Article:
Secret Singapore – Lesser-Known Sights In The Lion City

4 April 2019
Read Time: 5.1 mins

After boomeranging between home and Singapore with my family so often during the past few years, the Lion City has sunk its teeth into me. It’s become a second home.

Singapore skyline at night with Marina Bay Sands That sparkling Singapore skyline at night with Marina Bay Sands.

Packed with landmark architecture, state-of-the-art attractions and action-packed theme parks, there’s also gorgeous green spaces and an incredible diversity of culture, cuisine and tradition. From the bizarre to the beautiful, Singapore has more than anyone could hope to enjoy on a mere stopover. Here's some family-friendly favourites to explore the lesser-known sights of Singapore.

Hot ‘hoods

Sultan Mosque, Singapore Sultan Mosque (Masjid Sultan) was built in 1824 and is one of Singapore's most impressive religious building with its golden domes.

Singapore’s most distinct cultural neighbourhoods are within easy reach of the CBD by foot or MRT. Enjoy the buzzing chaos of Chinatown with its Peranakan shophouses, temples and hawker markets, and culturally vibrant Kampong Glam, Singapore's oldest urban quarter and home of the impressive Sultan Mosque. Little India’s vividly hued temples, markets packed with heady spice stores and flower-garland vendors and fiery food, are also not to be missed.

Feast of flavours

Boy with food from Singapore's hawker centres on table Feast your eyes on this amazing hawker centre spread!

With cuisine rich in Chinese, Indian and Malay influences, Singapore is one of Asia’s great food capitals. Whether you prefer to dive in with forks, chopsticks or fingers, the best way to sample the food is at one of its hawker centres and markets. We can’t resist barbecue pork buns at Tiong Bahru Market, luscious laksa at Sungei Road, oyster omelettes at East Coast Lagoon Food Village or the spicy curries and fluffy rotis at the Tekka Centre in Little India.

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Wizardly indulgence

Harry Potter in Singapore? You read right. There's a magical slice of Hogwarts where Singaporean muggles head to pay homage to Harry. We love the menu of wizardly potions and Potter-esque cakes at Platform 1094 on the corner of Serangoon Road and Beng Wan Road.

Art and about

Two children looking at a painting at National Gallery Singapore Perusing one of the artworks at the National Gallery Singapore, the newest and largest addition to the city-state's arts scene with more than 8,000 modern Singaporean and Southeast Asian pieces on display.

Singapore boasts many world-class galleries but if you’re like my family and prefer your art on the street, you can also take a 'wall crawl' through the laneways of Little India, Kampong Glam, Everton Park and Chinatown to see incredible installations and murals.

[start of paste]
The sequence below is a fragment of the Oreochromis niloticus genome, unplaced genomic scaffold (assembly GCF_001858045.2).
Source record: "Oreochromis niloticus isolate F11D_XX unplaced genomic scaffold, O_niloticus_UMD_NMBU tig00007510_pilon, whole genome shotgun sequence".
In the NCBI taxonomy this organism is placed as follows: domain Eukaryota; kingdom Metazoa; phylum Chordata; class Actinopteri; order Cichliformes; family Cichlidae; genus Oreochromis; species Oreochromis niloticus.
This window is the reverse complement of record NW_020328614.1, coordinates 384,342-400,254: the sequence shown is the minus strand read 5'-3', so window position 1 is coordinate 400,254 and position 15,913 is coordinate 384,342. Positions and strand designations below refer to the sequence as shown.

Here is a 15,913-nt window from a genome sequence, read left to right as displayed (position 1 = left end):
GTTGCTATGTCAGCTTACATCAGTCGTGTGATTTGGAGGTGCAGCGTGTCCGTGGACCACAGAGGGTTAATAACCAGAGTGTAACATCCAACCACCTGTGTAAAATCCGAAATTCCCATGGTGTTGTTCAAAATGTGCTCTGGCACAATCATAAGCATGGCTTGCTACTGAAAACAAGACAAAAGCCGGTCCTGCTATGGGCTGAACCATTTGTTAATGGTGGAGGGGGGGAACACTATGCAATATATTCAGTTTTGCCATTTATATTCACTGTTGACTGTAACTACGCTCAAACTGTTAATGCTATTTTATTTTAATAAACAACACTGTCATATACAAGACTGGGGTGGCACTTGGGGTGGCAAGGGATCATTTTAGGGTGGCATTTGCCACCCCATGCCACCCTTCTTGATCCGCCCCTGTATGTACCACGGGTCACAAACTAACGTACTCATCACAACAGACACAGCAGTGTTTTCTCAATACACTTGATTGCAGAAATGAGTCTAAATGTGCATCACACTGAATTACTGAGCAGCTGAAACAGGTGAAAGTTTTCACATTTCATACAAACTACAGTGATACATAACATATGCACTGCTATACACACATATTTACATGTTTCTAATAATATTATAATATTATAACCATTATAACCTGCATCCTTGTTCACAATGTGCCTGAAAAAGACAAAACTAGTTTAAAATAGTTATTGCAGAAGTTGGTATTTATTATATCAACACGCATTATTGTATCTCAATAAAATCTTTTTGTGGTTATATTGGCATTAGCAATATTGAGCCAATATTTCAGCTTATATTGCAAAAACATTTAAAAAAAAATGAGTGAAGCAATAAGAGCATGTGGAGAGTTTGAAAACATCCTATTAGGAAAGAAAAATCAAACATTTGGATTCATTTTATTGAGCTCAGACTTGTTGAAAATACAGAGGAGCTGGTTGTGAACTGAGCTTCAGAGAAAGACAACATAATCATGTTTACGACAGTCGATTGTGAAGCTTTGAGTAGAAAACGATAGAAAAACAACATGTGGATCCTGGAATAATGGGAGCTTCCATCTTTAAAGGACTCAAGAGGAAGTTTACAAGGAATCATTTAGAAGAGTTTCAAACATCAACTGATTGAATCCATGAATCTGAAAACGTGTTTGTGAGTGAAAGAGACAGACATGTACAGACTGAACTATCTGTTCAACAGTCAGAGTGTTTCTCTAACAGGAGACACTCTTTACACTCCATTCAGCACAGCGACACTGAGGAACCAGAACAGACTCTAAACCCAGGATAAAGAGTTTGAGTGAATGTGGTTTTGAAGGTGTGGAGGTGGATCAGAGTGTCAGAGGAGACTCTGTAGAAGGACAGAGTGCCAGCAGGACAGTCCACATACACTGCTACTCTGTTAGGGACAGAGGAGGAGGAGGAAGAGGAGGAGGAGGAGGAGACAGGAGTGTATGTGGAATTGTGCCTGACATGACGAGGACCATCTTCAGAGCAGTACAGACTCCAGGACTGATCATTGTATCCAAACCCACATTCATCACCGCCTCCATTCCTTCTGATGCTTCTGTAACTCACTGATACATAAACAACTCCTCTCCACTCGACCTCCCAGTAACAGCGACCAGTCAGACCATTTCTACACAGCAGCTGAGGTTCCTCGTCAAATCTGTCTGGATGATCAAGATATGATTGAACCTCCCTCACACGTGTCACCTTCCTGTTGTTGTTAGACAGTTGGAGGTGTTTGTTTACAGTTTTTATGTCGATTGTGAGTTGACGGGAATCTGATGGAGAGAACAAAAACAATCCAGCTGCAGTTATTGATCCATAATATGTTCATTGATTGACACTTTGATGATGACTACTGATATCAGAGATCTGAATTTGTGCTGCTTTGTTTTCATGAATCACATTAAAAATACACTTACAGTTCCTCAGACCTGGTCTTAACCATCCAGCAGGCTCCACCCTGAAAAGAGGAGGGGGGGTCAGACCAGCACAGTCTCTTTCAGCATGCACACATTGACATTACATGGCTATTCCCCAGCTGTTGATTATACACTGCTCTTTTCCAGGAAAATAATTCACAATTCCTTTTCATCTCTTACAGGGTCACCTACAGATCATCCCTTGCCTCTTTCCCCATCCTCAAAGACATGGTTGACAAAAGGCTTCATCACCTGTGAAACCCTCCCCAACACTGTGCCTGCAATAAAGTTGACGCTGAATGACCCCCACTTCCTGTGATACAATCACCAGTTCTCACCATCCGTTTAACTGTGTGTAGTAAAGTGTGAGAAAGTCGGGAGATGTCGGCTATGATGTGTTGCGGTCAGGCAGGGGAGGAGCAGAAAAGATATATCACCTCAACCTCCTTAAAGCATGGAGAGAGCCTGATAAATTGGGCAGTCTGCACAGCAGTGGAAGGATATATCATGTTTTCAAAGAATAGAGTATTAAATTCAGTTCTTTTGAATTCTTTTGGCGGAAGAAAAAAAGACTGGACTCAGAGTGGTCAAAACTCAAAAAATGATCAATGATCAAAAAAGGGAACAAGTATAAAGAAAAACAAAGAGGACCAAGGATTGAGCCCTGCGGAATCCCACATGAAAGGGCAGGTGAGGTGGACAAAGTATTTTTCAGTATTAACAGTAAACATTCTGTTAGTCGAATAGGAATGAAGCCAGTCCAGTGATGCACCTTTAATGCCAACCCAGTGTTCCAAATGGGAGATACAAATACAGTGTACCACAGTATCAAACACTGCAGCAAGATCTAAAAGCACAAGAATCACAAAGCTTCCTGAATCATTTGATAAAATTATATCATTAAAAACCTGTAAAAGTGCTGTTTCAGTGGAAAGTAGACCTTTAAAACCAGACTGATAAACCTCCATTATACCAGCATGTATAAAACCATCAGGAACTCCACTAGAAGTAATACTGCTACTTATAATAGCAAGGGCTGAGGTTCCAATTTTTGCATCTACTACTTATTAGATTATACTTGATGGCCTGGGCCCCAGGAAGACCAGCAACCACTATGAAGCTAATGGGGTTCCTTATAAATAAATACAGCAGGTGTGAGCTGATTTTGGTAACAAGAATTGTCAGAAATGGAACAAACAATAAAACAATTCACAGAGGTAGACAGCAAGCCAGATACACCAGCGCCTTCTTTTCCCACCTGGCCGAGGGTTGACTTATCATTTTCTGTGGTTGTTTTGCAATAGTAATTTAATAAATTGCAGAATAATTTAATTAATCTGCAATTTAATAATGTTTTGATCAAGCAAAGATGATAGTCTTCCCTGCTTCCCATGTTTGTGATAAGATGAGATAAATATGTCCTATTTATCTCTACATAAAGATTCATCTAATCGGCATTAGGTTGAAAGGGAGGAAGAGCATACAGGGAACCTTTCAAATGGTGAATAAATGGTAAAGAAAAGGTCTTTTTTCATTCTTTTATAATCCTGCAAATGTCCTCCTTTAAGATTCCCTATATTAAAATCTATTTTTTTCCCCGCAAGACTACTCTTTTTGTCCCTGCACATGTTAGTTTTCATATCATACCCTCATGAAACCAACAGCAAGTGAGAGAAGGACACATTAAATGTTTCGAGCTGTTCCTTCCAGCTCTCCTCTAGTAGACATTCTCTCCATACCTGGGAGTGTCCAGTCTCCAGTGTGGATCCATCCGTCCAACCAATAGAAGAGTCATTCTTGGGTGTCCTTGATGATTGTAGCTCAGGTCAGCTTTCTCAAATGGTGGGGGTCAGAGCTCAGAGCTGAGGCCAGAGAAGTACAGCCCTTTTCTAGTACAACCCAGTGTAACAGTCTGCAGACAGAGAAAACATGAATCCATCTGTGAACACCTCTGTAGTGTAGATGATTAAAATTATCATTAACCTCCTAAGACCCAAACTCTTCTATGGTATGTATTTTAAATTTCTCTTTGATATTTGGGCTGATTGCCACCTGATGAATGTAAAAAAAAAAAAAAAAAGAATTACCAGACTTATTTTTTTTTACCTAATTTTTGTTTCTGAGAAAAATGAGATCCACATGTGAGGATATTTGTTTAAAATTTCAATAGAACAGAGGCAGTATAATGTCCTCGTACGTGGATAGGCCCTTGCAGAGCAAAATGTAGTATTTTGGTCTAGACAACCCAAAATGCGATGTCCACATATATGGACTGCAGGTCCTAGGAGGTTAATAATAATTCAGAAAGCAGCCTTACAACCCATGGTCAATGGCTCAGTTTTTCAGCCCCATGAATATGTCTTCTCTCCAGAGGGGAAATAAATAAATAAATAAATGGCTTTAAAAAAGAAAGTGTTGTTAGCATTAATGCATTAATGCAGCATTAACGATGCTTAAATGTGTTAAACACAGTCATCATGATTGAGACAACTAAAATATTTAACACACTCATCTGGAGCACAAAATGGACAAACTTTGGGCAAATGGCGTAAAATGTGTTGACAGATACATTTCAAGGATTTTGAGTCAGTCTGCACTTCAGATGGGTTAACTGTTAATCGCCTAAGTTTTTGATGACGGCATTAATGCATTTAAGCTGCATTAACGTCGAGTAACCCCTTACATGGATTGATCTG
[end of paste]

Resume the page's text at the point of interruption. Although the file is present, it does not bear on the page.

Action stations

Wakeboarder on Pulau Ubin, Singapore Making waves on Pulau Ubin, Singapore's adventure hub.

Take a bumboat from Changi Point Ferry Terminal to Pulau Ubin, a little island that's big on adventure. The former quarry is dotted with ramshackle kampong houses and timber boats, plus 10km of international-standard mountain bike trails to get the heart pumping. For action of the watery kind, Singapore Wake Park, in the city’s East Coast Park, amps up the adrenaline with cable wakeboarding, kneeboarding and water-skiing.

Park life

Aerial view of Marina Bay Sands An aerial view of Singapore's green spaces, including Marina Bay Sands and the bay.

From heritage-listed Botanic Gardens to the futuristic Gardens by the Bay, Singapore isn’t called the Garden City for nothing. Our favourite way to go green is on a bicycle ride along the long, meandering river in Central Singapore’s Bishan-Ang Mo Kio Park.

Extreme theme

A closeup of a statue at Haw Par Villa, Singapore Hanuman, the Hindu monkey god, is one of many deities on display at the Asian folkloric-themed Haw Par Villa cultural theme park of myths and legends – not for the faint-hearted!

Take the MRT to the surreal Haw Par Villa in Pasir Panjang where, among the statues of ancient gods and gory scenes of trial and torture, there’s a quirky boat ride and performances of Chinese legends.

All images: Aleney de Winter


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This article originally appeared in Flight Centre's Travel ideas: Asia magazine, available in stores and to read online.

Aleney de Winter

Travel, food and parenting writer Aleney is mum to two frequent-flying tiny travellers. She shares her top travel tips and tales of adventure while introducing her children to a world of customs, culture and cuisine with a side order of fun.